“Needless to say, our joy was boundless when we finally walked into the old cemetery, and there in front of us, hidden from view by an age-old charm were the two Claythorne graves.”
From the way the two pairs of eyes regarded him, Pod could tell a great expectancy and unease had stolen across the company. In the heat of the crackling log-fire, the sides of his face were swathed in sweat. He shook his head, as if in remorse, “In spite of all the research we had done, the fact that there was another spell on those tombs escaped our notice: A spell to incinerate any living soul who got within ten feet of the Duke and his wife’s resting places.”
A stunned silence greeted his words. “On the propitious day we had chosen, all of us were in excellent spirits. I was so blinded by avarice, that when we proceeded to rush in, I hit my head on an overhanging branch of a Yew tree and got knocked out for a good few seconds. When I regained consciousness, I was all alone, the smell of death in the air. The burnt bodies of my friends seemed to mock me, making the existence of a second protective spell clear, reminding me how foolish we had been to disregard a magic that was more than two centuries old.”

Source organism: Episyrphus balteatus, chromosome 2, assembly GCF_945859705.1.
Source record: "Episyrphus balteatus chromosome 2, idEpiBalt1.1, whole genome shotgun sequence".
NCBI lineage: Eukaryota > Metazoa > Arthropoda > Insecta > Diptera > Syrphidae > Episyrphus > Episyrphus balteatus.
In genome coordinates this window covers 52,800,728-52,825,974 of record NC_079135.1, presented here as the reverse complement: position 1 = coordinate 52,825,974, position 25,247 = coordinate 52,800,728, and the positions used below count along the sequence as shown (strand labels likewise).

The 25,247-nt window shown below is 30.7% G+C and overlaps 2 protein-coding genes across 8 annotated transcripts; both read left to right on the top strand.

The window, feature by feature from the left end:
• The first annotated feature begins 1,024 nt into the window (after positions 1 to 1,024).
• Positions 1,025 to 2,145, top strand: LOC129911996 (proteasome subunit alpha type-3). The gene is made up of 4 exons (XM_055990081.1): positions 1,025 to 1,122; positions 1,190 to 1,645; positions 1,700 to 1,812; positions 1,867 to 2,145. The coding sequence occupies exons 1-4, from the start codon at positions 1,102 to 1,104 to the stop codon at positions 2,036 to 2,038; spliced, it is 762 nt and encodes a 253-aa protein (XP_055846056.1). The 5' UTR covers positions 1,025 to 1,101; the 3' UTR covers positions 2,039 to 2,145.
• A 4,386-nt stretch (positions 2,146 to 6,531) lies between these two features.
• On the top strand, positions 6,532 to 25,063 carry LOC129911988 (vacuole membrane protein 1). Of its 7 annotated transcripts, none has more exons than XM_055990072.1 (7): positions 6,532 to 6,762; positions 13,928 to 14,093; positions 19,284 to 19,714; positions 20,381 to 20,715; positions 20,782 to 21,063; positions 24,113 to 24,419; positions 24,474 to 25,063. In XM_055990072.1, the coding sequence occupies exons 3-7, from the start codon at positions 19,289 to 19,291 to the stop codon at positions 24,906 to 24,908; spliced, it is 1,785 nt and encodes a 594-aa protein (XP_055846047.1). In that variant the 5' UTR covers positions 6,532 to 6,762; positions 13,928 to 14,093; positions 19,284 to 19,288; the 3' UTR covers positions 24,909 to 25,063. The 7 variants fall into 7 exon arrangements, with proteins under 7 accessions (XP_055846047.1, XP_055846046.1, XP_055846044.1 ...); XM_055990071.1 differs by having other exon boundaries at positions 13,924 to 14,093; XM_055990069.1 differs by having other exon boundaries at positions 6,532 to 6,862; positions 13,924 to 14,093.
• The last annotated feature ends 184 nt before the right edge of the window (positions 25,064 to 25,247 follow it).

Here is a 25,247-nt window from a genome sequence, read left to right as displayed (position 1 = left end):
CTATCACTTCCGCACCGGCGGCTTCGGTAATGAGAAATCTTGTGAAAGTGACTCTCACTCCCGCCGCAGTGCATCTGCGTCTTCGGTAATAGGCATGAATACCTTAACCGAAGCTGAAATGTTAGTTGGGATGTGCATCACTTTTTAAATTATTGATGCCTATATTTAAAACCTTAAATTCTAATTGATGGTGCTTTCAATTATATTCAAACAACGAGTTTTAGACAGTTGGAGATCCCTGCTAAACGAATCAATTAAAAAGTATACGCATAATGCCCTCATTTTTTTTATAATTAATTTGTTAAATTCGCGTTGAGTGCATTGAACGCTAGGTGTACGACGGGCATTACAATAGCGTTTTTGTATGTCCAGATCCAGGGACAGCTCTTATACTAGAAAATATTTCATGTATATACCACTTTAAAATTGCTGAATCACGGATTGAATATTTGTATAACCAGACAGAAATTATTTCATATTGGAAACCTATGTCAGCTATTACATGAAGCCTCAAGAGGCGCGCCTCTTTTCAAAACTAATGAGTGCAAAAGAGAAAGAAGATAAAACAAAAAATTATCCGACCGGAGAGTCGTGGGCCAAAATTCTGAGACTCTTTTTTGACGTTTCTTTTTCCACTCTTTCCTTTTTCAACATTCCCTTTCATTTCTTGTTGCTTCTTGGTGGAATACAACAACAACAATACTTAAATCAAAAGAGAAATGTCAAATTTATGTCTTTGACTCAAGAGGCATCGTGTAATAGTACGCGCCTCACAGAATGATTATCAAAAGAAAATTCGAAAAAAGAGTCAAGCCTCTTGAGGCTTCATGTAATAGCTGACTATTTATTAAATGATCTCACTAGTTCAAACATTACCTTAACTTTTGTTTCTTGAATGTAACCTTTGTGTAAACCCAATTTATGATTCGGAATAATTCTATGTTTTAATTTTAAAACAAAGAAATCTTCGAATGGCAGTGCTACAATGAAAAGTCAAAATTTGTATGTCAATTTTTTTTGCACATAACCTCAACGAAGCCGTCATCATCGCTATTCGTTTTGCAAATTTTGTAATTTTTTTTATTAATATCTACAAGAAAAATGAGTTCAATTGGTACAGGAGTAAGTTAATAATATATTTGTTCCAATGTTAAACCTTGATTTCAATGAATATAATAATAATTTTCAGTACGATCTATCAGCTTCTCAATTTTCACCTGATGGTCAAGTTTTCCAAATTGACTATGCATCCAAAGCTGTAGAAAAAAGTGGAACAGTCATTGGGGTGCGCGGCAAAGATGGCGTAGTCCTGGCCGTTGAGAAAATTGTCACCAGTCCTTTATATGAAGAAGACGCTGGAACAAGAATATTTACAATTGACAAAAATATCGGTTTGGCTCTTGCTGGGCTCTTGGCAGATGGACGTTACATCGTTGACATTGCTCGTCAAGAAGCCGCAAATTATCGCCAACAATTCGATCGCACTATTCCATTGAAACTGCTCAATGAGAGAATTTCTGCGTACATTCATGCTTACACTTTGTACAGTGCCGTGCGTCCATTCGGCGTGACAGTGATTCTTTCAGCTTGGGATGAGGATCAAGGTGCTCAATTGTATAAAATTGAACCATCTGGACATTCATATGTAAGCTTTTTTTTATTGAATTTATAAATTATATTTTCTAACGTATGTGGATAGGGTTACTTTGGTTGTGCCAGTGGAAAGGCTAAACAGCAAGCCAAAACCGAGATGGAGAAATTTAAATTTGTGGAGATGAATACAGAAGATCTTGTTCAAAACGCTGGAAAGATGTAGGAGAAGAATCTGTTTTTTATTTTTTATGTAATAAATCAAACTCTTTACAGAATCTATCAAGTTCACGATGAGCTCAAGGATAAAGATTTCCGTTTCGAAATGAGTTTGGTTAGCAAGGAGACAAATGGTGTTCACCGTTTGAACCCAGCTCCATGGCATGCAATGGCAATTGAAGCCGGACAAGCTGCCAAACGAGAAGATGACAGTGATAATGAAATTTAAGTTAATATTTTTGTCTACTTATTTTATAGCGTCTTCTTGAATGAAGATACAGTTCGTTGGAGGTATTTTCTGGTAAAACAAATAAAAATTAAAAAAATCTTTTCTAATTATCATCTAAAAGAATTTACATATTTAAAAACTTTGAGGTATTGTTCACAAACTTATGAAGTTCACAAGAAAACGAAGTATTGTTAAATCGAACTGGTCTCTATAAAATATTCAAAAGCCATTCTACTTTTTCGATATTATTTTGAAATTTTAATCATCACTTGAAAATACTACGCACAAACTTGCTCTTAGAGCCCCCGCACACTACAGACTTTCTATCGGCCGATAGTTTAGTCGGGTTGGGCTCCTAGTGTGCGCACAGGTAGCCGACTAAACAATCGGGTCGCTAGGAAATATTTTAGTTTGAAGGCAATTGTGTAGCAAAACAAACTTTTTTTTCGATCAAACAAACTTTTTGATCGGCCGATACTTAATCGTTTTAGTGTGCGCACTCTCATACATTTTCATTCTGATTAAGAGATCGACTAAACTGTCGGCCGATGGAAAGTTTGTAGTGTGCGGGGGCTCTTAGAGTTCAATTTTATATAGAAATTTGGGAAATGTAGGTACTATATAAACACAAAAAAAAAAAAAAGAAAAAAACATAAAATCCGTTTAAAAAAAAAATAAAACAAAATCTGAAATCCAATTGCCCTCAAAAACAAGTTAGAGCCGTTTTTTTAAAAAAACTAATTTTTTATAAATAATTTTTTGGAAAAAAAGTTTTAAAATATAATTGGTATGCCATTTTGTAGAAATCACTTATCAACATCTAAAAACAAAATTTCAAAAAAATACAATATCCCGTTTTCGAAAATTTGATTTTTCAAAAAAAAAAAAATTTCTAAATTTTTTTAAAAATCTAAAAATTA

His voice was morose now, weighed down by a long-suppressed grief. “I was devastated, but I could not grieve my loss. The magnitude of the disaster was so great that ordinary responses were inadequate. We were just a bunch of arrogant young bastards, too cock-sure of our abilities against the protective magic of a savage Duke that had endured 200 long years.